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Review

Sparkle Unleashed (Switch eShop) Review

by January 15, 2018
And not a werehog in sight

If Sparkle 2 shared a lot in common with games like Zuma, then Sparkle Unleashed shares as much with Luxor. If you haven’t played these older puzzle games, then what I’m saying makes little sense, but for those who know, you know exactly what you’re getting. The Sparkle games aren’t entirely clones, they share very similar gameplay, but the real differences can be found in what they do.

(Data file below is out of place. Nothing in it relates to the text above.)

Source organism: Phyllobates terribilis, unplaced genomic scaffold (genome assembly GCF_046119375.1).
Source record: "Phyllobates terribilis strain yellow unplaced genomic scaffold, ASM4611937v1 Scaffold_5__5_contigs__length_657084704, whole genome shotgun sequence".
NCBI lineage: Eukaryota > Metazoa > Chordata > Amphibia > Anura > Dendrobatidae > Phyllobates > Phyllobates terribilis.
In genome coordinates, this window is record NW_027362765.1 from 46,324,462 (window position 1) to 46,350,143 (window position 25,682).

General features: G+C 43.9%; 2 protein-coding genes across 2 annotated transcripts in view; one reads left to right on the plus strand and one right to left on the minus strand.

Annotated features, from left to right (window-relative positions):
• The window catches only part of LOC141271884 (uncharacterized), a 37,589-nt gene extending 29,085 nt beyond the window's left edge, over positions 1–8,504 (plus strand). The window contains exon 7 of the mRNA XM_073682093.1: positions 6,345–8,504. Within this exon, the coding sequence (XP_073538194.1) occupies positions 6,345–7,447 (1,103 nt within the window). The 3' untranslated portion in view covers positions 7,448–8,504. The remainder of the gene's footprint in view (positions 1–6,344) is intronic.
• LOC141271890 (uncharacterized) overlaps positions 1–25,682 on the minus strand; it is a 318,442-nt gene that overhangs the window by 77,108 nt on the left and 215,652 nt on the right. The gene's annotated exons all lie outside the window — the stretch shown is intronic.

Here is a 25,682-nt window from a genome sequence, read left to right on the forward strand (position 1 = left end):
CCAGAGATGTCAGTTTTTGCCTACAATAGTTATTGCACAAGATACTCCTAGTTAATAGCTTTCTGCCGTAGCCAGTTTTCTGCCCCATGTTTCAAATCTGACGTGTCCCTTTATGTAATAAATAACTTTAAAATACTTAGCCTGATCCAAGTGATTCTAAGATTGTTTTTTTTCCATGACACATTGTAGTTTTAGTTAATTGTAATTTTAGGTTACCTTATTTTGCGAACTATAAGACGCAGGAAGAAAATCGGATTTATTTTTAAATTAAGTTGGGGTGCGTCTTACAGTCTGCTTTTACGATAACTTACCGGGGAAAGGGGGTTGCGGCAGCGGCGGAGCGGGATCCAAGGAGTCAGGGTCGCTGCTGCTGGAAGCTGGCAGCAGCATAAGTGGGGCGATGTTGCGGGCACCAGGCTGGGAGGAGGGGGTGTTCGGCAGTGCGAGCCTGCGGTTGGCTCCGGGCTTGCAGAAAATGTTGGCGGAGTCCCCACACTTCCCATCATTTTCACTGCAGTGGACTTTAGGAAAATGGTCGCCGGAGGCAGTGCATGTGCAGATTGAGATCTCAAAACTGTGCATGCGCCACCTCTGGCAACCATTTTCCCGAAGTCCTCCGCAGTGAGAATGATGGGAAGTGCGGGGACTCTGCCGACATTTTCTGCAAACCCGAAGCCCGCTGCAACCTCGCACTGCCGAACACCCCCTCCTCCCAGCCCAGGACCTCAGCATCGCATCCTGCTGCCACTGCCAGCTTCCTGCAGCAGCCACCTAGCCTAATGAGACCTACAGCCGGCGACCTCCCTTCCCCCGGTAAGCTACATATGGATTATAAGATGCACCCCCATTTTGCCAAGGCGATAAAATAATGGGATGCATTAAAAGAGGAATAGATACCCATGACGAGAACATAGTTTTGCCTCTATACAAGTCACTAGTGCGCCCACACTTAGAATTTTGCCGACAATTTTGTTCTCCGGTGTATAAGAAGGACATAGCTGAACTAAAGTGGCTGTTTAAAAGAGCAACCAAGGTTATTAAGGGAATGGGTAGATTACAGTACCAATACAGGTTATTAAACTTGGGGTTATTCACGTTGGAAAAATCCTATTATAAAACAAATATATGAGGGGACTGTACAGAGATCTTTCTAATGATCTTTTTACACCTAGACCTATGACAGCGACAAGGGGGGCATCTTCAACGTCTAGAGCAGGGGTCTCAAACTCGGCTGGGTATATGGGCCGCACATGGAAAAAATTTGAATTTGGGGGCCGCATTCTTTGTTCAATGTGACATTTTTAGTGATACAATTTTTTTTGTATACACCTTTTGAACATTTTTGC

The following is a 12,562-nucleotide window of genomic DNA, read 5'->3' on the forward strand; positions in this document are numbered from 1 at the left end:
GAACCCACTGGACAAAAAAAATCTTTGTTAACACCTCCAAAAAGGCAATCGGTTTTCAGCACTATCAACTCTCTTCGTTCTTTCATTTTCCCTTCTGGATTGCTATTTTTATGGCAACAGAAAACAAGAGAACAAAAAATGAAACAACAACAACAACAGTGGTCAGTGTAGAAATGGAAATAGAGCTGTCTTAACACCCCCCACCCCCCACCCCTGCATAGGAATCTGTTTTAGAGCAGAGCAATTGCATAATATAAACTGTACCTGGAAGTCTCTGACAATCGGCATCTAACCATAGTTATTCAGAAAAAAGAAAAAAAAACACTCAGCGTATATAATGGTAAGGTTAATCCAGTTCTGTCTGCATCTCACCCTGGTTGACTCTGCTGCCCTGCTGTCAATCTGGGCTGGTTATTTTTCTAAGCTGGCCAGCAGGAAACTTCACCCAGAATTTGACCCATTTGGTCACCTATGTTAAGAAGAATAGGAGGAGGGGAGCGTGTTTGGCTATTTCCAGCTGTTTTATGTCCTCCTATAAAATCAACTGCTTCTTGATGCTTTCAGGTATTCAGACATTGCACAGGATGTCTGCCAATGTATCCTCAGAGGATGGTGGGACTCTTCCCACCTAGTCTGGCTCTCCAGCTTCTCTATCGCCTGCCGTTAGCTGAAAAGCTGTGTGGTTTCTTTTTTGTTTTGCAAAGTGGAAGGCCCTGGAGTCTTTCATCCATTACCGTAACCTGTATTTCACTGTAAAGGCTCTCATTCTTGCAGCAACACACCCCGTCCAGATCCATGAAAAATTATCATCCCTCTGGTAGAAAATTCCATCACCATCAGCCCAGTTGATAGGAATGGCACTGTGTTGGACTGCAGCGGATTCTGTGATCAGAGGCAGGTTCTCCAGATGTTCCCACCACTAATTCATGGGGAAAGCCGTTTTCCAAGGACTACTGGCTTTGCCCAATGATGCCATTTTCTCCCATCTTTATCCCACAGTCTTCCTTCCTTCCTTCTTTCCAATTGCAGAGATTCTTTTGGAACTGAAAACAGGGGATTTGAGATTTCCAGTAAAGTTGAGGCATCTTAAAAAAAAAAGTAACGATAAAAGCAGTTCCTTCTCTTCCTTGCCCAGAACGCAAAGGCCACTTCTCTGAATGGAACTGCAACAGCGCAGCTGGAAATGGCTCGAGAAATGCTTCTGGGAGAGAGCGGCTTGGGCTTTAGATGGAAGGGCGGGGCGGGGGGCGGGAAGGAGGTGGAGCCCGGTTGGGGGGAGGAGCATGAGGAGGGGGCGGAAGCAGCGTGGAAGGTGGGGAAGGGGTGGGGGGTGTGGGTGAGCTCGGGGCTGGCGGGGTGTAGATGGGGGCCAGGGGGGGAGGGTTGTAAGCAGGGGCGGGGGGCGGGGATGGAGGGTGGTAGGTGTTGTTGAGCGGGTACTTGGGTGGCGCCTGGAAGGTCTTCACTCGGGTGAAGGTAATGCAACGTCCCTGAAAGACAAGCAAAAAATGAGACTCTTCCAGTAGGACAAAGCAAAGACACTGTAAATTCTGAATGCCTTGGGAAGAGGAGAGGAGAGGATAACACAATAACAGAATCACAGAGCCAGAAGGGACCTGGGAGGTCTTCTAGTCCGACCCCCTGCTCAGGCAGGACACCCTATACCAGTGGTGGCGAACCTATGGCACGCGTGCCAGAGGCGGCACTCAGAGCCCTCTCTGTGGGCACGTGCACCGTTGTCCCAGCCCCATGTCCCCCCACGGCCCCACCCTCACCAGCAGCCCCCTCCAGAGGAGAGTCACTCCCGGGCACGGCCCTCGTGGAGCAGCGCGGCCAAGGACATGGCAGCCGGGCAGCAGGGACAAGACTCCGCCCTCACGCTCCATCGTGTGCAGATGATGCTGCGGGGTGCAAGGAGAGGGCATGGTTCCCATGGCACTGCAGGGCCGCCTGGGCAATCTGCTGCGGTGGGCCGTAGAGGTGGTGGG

A quick explanation of the Sparkle games — you have a ‘slinger’ that fires coloured orbs at a chain of coloured orbs on a one-way trip to darkness. You clear the orbs by matching three, and you need to destroy enough chains to clear the level. Sparkle 2 had the slinger that could fire orbs in a 360-degree motion. Sparkle Unleashed introduces the ‘unleashed orb slinger’ which scrolls along the bottom of the screen, and can only be fired upwards. For a game with ‘unleashed’ in the title, it feels like removing the freer 360-degree movement has made it more limiting. This change has made the game more difficult than the Sparkle games before it, as you don’t have as many opportunities to clear orbs on the path. This is good as the previous games are quite easy, but this new mechanic can be frustrating.